From February 2005 to July 2007, he was Associate Counsel to the President in the White House Counsel’s office, serving as the chief ethics lawyer for the President, White House employees and senior nominees to Senate-confirmed positions in the Executive Branch. In 2002, he was instrumental in assuring passage of a key provision of the Sarbanes-Oxley Act requiring the SEC to issue rules of professional responsibility for securities lawyers that was based on earlier proposals he had made in law review articles and to the SEC. Professor Painter has on five separate occasions provided invited testimony before committees of the U.S. House of Representatives or the U.S. Senate on securities litigation and/or the role of attorneys in corporate governance. He also testified as a defense witness in SEC. v. The Reserve Money Market Fund (SDNY, November 2012), a jury trial of an SEC enforcement action against the founders of the world’s oldest money market fund that ended with a defense verdict on all of the fraud counts.
Professor Painter received his B.A. from Harvard University and his J.D. from Yale University. Following law school, he clerked for Judge John T. Noonan Jr., of the United States Court of Appeals for the Ninth Circuit and later practiced at Sullivan & Cromwell in New York City and Finn Dixon & Herling in Stamford, Connecticut.
Wulf A. Kaal is a tenured associate professor of law at the University of St. Thomas School of Law. He is a leading expert on hedge fund regulation in the United States and the European Union. He uses empirical methods to investigate the effects of financial regulation and the strategic behavior of private fund advisers. His theoretical research focuses on the use of finance and economic theory to analyze and inform financial and regulatory policy.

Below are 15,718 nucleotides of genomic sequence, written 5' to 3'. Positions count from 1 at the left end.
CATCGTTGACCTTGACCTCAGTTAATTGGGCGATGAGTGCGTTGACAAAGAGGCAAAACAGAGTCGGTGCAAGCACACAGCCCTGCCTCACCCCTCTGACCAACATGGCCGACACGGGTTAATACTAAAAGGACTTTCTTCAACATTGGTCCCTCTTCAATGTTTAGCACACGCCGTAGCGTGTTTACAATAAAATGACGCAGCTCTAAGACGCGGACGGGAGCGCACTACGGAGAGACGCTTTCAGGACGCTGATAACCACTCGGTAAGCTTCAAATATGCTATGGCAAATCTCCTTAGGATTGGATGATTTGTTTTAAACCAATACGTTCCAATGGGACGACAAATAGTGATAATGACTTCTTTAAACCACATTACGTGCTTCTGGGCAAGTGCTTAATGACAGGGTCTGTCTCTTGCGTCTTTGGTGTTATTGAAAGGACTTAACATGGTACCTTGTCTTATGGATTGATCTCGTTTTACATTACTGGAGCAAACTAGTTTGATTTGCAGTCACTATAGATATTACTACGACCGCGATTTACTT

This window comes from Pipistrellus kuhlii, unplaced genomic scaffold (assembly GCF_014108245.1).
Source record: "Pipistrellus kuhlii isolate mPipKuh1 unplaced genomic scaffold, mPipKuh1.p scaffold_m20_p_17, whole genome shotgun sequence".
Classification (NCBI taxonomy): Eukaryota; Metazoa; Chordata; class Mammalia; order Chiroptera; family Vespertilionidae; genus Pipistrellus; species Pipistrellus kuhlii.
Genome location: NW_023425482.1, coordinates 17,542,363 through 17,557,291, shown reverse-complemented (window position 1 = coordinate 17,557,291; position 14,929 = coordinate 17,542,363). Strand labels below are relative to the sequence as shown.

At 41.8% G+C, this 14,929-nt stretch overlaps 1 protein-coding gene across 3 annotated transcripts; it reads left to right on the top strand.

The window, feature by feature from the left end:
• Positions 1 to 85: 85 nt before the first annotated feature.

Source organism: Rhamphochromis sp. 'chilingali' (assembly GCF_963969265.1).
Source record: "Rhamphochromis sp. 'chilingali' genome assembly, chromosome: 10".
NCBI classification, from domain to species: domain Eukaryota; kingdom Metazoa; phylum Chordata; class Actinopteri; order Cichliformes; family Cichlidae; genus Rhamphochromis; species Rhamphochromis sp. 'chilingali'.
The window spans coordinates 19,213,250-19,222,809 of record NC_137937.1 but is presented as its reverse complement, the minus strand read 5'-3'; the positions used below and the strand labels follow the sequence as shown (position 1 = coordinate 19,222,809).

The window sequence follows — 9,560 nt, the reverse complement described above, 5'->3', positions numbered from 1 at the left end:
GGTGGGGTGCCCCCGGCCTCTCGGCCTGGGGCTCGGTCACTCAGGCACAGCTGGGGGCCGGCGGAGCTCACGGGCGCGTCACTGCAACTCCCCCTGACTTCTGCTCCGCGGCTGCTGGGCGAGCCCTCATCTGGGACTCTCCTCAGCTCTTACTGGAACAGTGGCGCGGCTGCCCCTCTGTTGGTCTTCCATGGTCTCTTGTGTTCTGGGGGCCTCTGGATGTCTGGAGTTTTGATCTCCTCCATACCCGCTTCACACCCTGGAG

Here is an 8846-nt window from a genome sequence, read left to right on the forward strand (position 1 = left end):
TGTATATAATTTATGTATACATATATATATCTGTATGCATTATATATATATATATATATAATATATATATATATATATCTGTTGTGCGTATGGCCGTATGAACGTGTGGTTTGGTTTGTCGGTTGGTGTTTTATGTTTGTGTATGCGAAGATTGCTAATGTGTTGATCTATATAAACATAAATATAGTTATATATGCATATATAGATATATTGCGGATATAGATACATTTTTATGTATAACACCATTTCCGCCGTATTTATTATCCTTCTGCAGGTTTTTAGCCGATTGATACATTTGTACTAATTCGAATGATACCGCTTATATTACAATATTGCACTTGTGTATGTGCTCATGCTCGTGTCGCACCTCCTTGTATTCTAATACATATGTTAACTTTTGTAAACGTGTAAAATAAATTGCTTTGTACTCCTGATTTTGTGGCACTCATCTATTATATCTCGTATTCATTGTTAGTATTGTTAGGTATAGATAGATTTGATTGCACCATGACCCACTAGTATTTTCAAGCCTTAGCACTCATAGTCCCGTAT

He has published more than two dozen articles in the United States and Europe. His study on the effects of hedge fund registration requirements under the Dodd-Frank Act has gained national attention and was covered in a Business Week article and in other journals. He is the author of a book chapter on Investment Advisers in the Research Handbook on Corporate Law and Governance, published by Edward Elgar.
Before entering law teaching, Kaal was associated with Cravath, Swaine & Moore LLP in New York and Goldman Sachs in London. He has published more than two dozen articles in the United States and Europe. He has also been a consultant to major corporations and hedge funds regarding various aspects of financial markets and regulation. He received his Ph.d from the Humboldt University in Berlin, Germany, his M.B.A from Durham University in the United Kingdom, and his J.D. from the University of Illinois.